Fast, Fair and Festivals of India Fast, Fair and Festivals of India
Also Known As : Idul Adha
Celebrated On : The Tenth day of the month Dhul Hijja.
Religion : Muslim
The feast of sacrifice, Idul-Adha, in India pronounced Idul Azha and popularly known as Baqri Id, is celebrated on the tenth day of the month Dhu'l Hijja. It is the sacrifice made by the pilgrims and performed as part of the ceremonies of the great pilgrimage. While the pilgrims are making their sacrifices at Mina, the ceremony is observed simultaneously by Muslims everywhere. It is prescribed in the Quran.
"That (is the command). And whoso magnifieth the offerings consecrated to Allah, it surely is from devotion of the hearts.
Therein are benefits for you for an appointed term; and afterward they are brought for sacrifice unto the ancient House.
And for every nation have We appointed a ritual, that they may mention the name of Allah over the beast of cattle that he hath given them for food; and your God is One God, therefore surrender unto Him. And give good tidings (Muhammad) to the humble.
Whose hearts fear when Allah is mentioned, and the patient of whatever may befall them, and those who establish worship and who spend of that We have bestowed on them.
And the camels! We have appointed them among the ceremonies of Allah. Therein ye have much good. So mention the name of Allah over them when they are drawn up in lines. Then when their flanks fall (dead), eat thereof and feed the beggar and the suppliant. Thus have We made them subject unto you, that haply ye may give thanks.
Their flesh and their blood reach not Allah, but the devotion from you reacheth Him. Thus have We made them subject unto you that you may magnify Allah that He hath guided you. And give good tidings (0 Muhammad) to the good."'
The above passage of the Koran has this foot-note of explanation :
    "The slaughter of animals for food for the poor which is one of the ceremonies of the Muslim pilgrimage is not a propitiatory sacrifice, but is in commemoration of the sacrifice of Abraham which marked the end of human sacrifices for the Semitic race, and which made it clear that the only sacrifice which God requires of man is the surrender of his will and purpose - i.e. Al-Islam."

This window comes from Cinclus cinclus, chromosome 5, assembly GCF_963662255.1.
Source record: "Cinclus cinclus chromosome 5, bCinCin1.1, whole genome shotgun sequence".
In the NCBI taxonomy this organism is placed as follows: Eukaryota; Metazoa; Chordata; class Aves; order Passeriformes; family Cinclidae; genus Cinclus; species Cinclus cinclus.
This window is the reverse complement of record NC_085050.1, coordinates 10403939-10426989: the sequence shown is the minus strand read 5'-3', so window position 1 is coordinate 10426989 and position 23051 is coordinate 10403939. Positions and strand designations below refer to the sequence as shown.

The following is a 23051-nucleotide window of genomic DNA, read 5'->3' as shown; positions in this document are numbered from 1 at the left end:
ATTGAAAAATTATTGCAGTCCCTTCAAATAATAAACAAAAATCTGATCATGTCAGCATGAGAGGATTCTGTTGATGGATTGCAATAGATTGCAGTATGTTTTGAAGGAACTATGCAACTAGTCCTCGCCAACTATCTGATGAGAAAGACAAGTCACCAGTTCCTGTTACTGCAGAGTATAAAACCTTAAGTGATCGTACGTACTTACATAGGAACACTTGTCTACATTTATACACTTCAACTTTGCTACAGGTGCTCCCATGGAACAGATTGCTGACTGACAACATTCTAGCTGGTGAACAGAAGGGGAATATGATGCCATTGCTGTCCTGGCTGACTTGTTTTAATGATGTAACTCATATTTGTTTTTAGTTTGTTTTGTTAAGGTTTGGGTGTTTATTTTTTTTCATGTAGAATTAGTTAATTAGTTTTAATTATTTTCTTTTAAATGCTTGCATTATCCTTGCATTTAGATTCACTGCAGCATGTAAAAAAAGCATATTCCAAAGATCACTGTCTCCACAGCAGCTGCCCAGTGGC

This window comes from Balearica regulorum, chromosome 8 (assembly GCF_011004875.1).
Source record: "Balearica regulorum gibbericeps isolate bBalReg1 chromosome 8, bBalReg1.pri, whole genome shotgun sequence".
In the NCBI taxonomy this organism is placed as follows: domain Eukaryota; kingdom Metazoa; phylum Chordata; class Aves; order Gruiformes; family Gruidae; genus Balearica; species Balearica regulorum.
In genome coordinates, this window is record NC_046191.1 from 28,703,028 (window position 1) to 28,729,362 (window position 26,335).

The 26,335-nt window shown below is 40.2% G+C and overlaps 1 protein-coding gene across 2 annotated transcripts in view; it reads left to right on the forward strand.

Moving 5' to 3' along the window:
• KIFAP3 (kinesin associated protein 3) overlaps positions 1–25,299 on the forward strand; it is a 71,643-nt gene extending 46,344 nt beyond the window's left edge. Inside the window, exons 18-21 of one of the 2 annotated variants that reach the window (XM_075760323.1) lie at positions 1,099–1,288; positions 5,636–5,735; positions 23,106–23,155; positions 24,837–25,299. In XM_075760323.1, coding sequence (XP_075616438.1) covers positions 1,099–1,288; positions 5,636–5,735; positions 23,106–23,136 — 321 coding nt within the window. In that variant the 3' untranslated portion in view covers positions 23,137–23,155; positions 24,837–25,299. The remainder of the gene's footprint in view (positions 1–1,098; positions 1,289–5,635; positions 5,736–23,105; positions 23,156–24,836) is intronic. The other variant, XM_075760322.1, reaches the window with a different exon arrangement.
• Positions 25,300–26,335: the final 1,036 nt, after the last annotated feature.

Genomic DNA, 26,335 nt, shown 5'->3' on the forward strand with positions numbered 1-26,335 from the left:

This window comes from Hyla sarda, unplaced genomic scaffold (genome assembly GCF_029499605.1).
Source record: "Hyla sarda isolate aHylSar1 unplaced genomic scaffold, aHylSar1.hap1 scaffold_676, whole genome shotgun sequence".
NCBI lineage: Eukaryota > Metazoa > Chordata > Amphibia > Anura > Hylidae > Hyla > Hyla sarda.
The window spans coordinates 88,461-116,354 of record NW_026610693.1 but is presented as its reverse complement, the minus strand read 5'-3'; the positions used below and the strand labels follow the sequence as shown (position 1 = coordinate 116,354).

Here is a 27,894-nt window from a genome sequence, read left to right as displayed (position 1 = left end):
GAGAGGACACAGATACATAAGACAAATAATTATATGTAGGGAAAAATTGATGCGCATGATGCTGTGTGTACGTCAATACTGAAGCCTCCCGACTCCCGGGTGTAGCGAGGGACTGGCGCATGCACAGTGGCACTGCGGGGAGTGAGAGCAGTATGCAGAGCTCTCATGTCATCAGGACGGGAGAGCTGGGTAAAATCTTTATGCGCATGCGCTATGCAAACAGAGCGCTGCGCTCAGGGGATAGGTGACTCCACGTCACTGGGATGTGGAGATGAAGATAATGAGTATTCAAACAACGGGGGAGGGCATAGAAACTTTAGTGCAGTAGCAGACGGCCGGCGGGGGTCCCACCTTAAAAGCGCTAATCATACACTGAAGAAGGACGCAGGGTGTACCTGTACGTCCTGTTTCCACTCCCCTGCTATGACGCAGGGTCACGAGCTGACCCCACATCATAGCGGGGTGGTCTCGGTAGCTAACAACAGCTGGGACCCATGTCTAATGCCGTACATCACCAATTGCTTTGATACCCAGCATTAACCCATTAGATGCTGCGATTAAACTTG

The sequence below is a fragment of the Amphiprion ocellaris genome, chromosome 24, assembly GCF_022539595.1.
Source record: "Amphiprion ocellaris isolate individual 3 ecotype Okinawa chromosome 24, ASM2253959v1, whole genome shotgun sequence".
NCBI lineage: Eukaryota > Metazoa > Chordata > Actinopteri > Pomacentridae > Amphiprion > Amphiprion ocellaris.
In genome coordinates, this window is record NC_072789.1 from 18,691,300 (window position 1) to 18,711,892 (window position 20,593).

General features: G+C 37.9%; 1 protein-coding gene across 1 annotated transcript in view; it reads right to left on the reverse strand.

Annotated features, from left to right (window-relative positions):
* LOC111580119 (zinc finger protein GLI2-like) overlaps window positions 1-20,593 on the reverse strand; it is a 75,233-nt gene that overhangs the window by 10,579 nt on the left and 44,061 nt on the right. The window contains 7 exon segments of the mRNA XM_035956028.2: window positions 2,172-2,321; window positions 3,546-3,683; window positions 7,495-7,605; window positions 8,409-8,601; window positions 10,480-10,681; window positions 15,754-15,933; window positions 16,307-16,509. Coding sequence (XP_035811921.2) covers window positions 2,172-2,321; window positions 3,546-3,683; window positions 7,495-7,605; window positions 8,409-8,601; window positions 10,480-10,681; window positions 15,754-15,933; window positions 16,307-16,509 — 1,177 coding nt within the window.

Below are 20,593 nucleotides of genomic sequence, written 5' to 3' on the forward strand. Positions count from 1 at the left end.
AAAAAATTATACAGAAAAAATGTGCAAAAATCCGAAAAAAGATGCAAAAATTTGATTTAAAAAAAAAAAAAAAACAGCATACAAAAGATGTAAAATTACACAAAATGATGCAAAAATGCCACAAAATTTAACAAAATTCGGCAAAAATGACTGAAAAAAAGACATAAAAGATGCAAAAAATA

The sacrifice offered on the day of Idul-Adha has been instituted in commemoration of Abraham's willingness to offer up his only son Ishmael. The sacrificial offering is divided into three portions, one being set apart for household consumption, another for friends and relatives and the third for the poor and needy. The distribution of the offering enjoined by the holy Law is designed to provide a substantial meal to the poor on this festive occasion.
    The animal sacrifice can be offered on the first day of the festival or any time later till the afternoon of the third day following it. For four days on this occasion, i.e., from the morning of the ninth to the afternoon prayer of the fourteenth of Dhu'l Hijja, special praise and glory to God is recited after every prayer. The formula is this:

Allah is Most Great, Allah is Most Great!
None is worthy of being worshipped except Allah!
Allah is Most Great! Allah is Most Great! Allah is Most
Great! All praise is for Allah alone!"